BoF Recommends | A Shaded View on Fashion Film


PARIS, France – When I first met Diane Pernet, it was hard to see beyond her iconic look : a towering pompadour, mantilla veil, cateye sunglasses and platform wedges, all in black, complemented by scarlet red lips and a signature scent.  Since then, I have never seen her in anything else.

But, despite her aesthetic constancy, she is one of those rare souls in the fashion business who still manages to surprise at every turn, with witty observations and an unflinching honesty. And, as I have come to know the person behind the veil, as it were, we have bonded over our shared passion for young design talent, debated ideas for fashion collaborations and industry progress, and exchanged dollops of industry gossip.

Diane, of course, is best known for building one of the most influential blogs in the industry, something she has done by focusing on emerging brands and edgy events from around the world, as opposed to the major brands which are covered ad nauseam elsewhere. But recently, she has been talking to me about A Shaded View on Fashion Film, which will launch at the prestigious Jeu de Paume in Paris in September.

Asvoff BoF: What is A Shaded View on Fashion Film and why does it exist?

DP: Like Josephine Baker’s song Mes Deux Amours, I have two loves, fashion and film and I’m not really sure in which order they fall. The idea of fashion in movement intrigues me.

Around 8 or 9 years ago most of the fashion films that existed were runway shows.  Within the past few years, along with blogs, youtube, etc. everyone seems to be going out and experimenting with a camera. The results fascinate me.

In August of 2006 I launched, You Wear it Well, a traveling fashion film festival with a collaborator. We exaggerated when we called it a film festival; it was more like a 90 minute curated program. At that time and up until today, SHOWstudio has been one of the pioneers in moving fashion and I’m happy to say that they have accepted to screen with my festivals since the beginning of this journey and continue to collaborate under the new structure, ASVOFF.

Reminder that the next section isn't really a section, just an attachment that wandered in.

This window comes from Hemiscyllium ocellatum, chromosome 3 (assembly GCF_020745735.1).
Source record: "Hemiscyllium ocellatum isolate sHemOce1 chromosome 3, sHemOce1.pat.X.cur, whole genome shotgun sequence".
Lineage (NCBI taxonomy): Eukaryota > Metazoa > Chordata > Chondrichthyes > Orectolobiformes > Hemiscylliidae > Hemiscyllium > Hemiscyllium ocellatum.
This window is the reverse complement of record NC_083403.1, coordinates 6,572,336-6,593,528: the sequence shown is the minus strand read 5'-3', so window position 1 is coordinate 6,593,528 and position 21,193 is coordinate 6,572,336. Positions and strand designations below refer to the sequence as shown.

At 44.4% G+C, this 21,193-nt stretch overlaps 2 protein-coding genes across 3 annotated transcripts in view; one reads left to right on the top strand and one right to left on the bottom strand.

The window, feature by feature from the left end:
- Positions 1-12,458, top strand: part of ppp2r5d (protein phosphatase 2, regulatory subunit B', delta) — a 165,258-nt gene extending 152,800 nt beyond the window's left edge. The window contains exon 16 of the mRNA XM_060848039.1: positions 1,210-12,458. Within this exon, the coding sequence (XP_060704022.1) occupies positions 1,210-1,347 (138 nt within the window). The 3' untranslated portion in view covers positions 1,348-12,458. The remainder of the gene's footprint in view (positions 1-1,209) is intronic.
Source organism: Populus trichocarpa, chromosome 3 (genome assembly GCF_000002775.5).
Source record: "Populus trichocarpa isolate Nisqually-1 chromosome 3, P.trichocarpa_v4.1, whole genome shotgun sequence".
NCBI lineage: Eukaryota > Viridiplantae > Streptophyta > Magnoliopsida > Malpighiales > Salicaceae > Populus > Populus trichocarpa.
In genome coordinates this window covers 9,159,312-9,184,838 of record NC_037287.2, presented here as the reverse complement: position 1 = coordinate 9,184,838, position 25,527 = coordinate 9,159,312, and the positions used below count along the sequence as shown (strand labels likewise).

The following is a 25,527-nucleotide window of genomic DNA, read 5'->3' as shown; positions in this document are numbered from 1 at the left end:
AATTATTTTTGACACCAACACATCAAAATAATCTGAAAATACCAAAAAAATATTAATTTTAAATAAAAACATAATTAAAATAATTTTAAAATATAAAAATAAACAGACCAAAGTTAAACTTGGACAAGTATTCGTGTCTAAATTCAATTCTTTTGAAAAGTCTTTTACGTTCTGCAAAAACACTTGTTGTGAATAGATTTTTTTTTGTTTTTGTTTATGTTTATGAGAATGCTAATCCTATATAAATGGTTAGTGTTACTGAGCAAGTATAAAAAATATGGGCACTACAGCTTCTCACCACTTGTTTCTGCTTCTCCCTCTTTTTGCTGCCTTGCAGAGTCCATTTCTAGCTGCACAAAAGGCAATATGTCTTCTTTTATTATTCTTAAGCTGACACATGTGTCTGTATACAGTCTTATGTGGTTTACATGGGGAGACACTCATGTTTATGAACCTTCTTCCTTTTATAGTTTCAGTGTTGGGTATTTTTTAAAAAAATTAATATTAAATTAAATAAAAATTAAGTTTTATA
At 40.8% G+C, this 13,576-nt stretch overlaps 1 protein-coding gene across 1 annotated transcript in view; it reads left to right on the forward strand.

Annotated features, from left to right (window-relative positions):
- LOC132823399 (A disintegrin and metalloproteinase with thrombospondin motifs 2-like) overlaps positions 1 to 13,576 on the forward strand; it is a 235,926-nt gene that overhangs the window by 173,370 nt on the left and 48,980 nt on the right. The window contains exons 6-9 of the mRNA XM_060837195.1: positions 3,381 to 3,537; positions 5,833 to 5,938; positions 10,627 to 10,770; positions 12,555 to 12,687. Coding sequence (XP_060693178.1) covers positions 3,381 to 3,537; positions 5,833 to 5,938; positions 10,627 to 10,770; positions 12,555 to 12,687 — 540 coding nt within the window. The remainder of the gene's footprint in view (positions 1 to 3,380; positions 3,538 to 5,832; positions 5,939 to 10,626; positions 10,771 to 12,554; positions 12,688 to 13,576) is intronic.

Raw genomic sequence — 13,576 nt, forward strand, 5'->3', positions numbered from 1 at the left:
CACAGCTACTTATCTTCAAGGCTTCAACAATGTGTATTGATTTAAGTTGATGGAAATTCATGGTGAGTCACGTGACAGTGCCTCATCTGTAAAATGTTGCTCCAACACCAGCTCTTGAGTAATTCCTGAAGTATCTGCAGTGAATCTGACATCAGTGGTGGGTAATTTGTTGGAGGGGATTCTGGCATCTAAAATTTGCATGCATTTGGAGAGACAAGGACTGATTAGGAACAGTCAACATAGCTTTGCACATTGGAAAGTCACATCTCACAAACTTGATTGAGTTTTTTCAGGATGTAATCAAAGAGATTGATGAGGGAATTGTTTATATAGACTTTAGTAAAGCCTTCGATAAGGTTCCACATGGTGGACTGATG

This season among other entries, they will propose 6 films from their FUTURE TENSE: Fashion’s Future is Now! A decade ago it was too soon, now the time is right and it is the first Fashion Film Festival in Paris and that makes me very excited. I’ve always enjoyed being a pioneer.

BoF: You’re a former fashion designer turned fashion journalist. What does that have to do with the work of independent filmmakers?

DP: For 13 years I designed a collection under my own label, but before that I studied documentary filmmaking and before that I was a reportage photographer, so image has always played an important role in my life. I like to think that I am supporting the creative people that are now experimenting with film and fashion. In all these films, fashion is the principal subject, theme or cinematic aesthetic. The festival puts the attention on the drama, power and personification that fashion evokes and commands on screen.

BoF: Do you think there is a commercial role that these kinds of films can play in the fashion industry?

DP: Absolutely, just take a look at all of the print media and websites, they have all jumped on the band wagon because they understand the power of the moving image and their products and the reach of the internet.

CoverimagedpflowerillustrationBoF: What has surprised you the most about the films you have seen in the selection process for this year’s festival?